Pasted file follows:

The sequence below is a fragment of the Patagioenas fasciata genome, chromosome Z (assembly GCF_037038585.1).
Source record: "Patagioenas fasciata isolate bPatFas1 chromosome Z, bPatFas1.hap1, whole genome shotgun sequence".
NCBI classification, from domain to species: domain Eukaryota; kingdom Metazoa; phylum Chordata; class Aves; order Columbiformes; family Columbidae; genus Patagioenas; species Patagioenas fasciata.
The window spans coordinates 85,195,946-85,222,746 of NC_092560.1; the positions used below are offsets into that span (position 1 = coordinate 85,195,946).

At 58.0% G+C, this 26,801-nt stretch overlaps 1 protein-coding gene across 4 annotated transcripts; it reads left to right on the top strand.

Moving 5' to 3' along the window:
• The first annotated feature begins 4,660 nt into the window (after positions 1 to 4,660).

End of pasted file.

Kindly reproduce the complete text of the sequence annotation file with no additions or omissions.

The sequence below is a fragment of the Patagioenas fasciata genome, chromosome Z (assembly GCF_037038585.1).
Source record: "Patagioenas fasciata isolate bPatFas1 chromosome Z, bPatFas1.hap1, whole genome shotgun sequence".
NCBI classification, from domain to species: domain Eukaryota; kingdom Metazoa; phylum Chordata; class Aves; order Columbiformes; family Columbidae; genus Patagioenas; species Patagioenas fasciata.
The window spans coordinates 85,195,946-85,222,746 of NC_092560.1; the positions used below are offsets into that span (position 1 = coordinate 85,195,946).

At 58.0% G+C, this 26,801-nt stretch overlaps 1 protein-coding gene across 4 annotated transcripts; it reads left to right on the top strand.

Moving 5' to 3' along the window:
• The first annotated feature begins 4,660 nt into the window (after positions 1 to 4,660).